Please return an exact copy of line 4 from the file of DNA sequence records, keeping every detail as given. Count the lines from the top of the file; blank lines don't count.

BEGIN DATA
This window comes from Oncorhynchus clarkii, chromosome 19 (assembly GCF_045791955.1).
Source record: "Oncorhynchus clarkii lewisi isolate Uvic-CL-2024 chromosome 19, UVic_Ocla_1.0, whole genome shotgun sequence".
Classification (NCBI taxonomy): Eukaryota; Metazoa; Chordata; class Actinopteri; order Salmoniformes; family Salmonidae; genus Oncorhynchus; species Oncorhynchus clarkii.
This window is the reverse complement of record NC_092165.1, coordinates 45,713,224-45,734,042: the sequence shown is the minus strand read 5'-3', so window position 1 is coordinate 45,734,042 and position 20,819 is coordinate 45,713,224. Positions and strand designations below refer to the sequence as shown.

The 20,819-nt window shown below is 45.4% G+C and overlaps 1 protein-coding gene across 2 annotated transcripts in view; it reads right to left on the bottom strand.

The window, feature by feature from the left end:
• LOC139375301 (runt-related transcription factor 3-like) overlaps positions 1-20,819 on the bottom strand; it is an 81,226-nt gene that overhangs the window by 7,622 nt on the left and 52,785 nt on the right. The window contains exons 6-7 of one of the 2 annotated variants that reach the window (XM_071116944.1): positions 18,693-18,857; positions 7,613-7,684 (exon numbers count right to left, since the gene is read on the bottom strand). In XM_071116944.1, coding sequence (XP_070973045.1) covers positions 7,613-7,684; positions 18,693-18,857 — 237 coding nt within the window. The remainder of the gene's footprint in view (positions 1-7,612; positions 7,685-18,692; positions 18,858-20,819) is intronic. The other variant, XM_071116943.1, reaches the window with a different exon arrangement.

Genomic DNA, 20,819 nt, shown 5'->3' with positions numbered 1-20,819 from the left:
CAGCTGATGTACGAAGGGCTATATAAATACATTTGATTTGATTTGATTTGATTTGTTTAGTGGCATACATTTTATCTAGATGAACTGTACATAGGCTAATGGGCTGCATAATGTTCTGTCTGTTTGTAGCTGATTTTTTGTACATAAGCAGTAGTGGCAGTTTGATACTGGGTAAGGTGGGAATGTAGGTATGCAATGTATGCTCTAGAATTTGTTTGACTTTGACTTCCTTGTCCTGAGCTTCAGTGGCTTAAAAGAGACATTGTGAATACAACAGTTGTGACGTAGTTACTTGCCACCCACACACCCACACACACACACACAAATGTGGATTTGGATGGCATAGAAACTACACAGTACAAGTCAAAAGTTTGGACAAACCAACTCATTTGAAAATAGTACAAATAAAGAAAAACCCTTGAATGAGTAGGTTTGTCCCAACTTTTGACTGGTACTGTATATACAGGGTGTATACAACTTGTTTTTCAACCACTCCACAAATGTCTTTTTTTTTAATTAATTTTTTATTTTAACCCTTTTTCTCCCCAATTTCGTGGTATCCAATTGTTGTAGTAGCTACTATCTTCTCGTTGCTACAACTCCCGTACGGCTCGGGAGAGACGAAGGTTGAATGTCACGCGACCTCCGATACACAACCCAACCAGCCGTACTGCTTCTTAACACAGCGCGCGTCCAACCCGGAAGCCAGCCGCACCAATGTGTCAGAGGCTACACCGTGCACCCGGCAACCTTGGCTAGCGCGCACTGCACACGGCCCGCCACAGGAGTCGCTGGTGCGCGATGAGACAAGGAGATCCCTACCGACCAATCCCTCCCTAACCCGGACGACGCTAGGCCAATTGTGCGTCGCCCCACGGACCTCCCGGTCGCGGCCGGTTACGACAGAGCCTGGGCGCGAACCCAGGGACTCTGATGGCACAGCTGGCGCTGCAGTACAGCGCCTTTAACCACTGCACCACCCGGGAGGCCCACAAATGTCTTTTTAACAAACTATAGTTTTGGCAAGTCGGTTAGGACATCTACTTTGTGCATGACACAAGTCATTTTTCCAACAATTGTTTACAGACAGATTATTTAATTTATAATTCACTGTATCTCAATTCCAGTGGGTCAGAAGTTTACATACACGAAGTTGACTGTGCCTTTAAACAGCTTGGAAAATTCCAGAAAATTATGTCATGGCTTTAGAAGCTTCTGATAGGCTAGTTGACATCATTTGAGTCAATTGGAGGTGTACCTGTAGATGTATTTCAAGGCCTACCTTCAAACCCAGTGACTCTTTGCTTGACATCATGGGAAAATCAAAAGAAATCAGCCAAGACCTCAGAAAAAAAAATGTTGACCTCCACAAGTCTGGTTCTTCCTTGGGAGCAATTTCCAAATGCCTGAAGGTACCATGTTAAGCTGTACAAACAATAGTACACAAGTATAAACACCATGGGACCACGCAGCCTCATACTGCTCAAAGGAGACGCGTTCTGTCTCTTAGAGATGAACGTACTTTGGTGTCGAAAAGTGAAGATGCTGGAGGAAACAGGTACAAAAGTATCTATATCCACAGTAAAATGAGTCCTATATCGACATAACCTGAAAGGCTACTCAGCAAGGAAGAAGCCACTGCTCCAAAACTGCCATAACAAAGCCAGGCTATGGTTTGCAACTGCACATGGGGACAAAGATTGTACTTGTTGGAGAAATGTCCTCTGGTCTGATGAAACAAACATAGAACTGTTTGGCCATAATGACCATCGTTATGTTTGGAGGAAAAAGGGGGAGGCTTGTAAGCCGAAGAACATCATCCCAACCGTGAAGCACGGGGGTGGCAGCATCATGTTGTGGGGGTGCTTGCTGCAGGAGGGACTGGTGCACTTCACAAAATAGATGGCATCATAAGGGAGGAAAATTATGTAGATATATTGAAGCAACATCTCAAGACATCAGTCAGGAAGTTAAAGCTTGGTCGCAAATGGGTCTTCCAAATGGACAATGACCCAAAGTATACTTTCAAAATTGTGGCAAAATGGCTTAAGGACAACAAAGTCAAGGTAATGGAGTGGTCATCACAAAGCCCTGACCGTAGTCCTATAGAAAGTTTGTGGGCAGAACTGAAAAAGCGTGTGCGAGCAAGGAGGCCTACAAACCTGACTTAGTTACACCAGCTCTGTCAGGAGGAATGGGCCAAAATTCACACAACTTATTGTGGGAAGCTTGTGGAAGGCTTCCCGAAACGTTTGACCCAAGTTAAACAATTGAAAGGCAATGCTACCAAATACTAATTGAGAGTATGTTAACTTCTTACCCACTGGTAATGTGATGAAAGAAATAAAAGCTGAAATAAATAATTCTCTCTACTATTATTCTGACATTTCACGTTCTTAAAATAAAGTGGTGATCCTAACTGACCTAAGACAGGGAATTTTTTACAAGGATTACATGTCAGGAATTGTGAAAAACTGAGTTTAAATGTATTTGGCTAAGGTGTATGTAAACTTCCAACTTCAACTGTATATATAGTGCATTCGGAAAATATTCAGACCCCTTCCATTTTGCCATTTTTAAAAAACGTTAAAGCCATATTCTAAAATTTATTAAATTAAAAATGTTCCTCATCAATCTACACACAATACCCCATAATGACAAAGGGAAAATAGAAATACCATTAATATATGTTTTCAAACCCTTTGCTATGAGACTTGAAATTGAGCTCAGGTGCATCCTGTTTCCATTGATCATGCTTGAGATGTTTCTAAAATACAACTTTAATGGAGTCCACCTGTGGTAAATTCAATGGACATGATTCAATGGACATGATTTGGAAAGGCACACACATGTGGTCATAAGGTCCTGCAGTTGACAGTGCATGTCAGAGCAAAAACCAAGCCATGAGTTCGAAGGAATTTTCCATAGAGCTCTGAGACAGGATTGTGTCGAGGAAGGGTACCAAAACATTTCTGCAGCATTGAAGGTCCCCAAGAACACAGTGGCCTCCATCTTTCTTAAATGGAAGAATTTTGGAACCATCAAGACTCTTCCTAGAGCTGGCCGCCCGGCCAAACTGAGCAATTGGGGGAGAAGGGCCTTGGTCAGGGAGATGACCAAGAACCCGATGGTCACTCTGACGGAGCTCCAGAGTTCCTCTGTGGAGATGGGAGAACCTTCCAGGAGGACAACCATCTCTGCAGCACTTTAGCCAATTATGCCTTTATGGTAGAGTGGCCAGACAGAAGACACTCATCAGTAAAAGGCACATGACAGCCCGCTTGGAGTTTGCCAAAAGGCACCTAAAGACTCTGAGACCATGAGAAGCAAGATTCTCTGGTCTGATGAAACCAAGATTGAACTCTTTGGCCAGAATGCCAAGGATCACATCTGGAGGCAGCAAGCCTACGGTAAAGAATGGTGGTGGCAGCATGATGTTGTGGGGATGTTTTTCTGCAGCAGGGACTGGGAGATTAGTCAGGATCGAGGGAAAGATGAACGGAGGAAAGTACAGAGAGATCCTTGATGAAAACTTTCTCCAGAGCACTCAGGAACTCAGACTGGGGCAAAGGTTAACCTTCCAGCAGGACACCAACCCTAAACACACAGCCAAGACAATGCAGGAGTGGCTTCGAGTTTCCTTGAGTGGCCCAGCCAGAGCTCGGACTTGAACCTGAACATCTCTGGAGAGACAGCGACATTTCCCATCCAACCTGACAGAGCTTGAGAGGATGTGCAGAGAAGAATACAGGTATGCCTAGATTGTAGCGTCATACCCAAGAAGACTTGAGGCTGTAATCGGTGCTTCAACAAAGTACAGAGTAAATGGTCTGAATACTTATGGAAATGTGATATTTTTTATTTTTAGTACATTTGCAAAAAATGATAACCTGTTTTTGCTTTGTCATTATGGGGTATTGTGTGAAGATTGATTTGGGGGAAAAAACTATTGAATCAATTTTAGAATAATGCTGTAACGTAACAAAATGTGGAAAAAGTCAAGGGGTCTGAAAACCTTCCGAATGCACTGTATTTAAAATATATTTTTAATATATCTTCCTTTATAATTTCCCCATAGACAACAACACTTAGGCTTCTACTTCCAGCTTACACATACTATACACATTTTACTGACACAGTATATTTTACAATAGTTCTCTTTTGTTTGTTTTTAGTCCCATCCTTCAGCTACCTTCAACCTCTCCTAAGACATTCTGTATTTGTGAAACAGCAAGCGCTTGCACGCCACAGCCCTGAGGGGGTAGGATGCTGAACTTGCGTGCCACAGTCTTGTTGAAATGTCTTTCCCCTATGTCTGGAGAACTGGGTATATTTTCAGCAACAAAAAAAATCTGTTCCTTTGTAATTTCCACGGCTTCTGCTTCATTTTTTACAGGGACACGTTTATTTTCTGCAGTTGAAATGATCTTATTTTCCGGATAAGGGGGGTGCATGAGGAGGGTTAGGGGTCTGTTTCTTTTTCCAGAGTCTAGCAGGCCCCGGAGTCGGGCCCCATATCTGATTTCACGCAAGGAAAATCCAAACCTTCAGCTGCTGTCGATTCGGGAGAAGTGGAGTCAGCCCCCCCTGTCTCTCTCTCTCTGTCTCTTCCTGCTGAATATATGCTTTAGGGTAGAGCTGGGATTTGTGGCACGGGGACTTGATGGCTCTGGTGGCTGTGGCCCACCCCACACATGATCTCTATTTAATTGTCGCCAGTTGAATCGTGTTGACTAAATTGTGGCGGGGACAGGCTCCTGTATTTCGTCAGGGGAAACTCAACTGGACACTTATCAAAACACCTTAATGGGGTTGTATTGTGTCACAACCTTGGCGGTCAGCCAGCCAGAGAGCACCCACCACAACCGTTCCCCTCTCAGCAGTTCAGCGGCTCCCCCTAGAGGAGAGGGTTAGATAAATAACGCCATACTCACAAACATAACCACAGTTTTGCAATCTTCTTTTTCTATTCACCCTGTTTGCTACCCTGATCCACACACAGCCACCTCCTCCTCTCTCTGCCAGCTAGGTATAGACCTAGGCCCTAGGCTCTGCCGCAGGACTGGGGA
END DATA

This window is the reverse complement of record NC_092165.1, coordinates 45,713,224-45,734,042: the sequence shown is the minus strand read 5'-3', so window position 1 is coordinate 45,734,042 and position 20,819 is coordinate 45,713,224. Positions and strand designations below refer to the sequence as shown.